As a templating language


In order for Anonlang to have more of the ability to replace anything easily, there must be some templating language aspect to it.

Currently, the only templating language that I know off that top of my head is 'Liquid', which I have used for my Jekyll/Ruby blog. So, I'll eventually have to learn more of then to see if there are already some great standards and ideas out there.

Liquid template system defines a replaceable block as {% Do something here %}, which allows for Ruby code within a markup language.

One proposed idea for Anonlang templates is the double bracket [[ D something here ]] because that doesn't seem to be used yet and can possibly clearly stand out. Something not fully thought of yet is how it will interact with brackets for non-templates, perhaps the first double will start and leave alone all the next opening ones until the double-closing-brackets. Possible fallbacks of this particular syntax include making sure that a scope within a scope aren't recognized as a template. Currently defined rules haven't ruled out the possibility of an unnamed scope as the first item in another scope. And, that means same would go for a triple-bracket syntax for Anonlang templates and unnamed-scope within unnamed-scope within scope.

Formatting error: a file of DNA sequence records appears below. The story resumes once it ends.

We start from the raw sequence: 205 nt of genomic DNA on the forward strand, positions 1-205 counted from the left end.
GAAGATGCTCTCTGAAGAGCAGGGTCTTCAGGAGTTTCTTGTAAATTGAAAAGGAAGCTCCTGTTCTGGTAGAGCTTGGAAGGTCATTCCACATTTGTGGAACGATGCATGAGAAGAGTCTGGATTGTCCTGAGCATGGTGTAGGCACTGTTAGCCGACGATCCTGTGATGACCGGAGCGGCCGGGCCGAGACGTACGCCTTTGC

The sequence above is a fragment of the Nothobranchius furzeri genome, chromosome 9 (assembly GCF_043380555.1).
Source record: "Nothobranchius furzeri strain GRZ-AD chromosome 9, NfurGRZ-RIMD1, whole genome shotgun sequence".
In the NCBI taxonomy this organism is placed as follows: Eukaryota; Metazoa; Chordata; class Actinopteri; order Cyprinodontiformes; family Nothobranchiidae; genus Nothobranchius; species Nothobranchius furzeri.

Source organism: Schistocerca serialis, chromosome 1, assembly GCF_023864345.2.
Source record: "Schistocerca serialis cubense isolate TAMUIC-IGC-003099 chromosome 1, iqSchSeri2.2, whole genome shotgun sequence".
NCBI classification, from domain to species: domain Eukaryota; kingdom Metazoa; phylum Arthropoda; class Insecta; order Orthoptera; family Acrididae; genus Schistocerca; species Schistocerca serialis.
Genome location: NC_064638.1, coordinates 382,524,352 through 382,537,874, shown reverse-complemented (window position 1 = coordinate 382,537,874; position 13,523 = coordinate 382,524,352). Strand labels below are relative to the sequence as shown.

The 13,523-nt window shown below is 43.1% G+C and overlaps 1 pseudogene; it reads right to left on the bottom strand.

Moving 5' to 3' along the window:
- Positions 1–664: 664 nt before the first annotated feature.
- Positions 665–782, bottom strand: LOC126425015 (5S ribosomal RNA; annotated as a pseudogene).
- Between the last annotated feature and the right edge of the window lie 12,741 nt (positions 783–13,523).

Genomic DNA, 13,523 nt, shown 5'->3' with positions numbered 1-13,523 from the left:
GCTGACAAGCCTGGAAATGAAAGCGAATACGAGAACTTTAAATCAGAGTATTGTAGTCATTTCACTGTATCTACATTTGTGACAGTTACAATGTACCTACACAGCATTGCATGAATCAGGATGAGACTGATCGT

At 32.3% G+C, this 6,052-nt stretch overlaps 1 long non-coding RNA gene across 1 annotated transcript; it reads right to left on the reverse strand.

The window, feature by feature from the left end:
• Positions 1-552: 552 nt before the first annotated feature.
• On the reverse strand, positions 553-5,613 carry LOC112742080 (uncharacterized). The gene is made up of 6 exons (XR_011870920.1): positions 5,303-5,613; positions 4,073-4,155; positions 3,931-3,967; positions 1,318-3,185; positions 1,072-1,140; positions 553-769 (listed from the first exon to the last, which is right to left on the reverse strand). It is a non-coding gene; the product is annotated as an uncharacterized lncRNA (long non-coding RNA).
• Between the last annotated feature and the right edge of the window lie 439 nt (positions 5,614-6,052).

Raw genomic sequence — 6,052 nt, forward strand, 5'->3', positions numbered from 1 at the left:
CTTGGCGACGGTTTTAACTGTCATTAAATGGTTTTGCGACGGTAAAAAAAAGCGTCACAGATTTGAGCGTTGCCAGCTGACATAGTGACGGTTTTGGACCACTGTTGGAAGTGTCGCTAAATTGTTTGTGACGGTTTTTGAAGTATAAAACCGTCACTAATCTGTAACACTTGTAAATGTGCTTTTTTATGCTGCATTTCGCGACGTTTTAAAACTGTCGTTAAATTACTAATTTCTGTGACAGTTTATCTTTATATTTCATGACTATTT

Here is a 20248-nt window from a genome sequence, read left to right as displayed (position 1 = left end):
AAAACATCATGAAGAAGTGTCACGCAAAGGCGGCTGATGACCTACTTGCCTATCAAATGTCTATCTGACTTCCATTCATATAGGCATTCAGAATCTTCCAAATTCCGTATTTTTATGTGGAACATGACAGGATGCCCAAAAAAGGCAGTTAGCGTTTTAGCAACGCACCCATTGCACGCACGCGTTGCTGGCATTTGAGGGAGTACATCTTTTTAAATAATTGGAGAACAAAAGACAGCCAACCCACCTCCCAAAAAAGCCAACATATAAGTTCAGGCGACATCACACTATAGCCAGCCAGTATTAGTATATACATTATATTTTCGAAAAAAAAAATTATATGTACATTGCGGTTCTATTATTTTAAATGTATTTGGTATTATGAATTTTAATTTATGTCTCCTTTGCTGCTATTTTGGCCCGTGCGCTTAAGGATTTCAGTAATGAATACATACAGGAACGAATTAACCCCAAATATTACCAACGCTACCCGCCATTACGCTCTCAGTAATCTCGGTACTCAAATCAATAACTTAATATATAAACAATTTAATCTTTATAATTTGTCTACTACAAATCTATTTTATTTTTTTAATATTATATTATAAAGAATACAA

Before introducing another idea, first a little tangent for other 'defined rules' for Anonlang:

  • Use of [ Do something here ] for regular/any scope
  • Use of [' Do something here '] for a string scope
  • Use of [` Do something here `] for a code scope
  • Use of [; Do something here ;] for a comment scope

So, would it be possible to have another 'simple' typed scope that kinda makes sense?

For a non-biased person, is there a symbol that could easily mean 'insert' or 'replace' or 'template'?

One idea based on that thought is that putting a specific letter/word right after the opening scope character to define what it is for, then another benefit would be a lot more options, and users possibly being able to define their own options also (though maybe not if it would get too confusing). For example: [i insert mode i], or maybe even double bracket if necessary to distinguish easier at a glance.

As for possible symbols to use with the opening bracket to define the type, still (non-shift) available are forward-slash, back-slash, comma, dash, equals, and period. Now, just a quick visual glance for how it may look:

[-    -]
[=    =]
[\    \]
[/    /]
[.    .]
[,    ,]

Hmmm, one fallback of these is that they are starting to get further away from the home keys and more awkward to press. Perhaps spending some more time with Vim will provide more thoughts about staying on home row. Though, to narrow down the current options based on efficiency, the equals-sign, comma, and period seem to be the more fluid to type. Equals could be good for meaning 'replace' and 'assignment' of the scope. One fallback may be too many equals signs all around? More experiments in writing code in this regard are needed.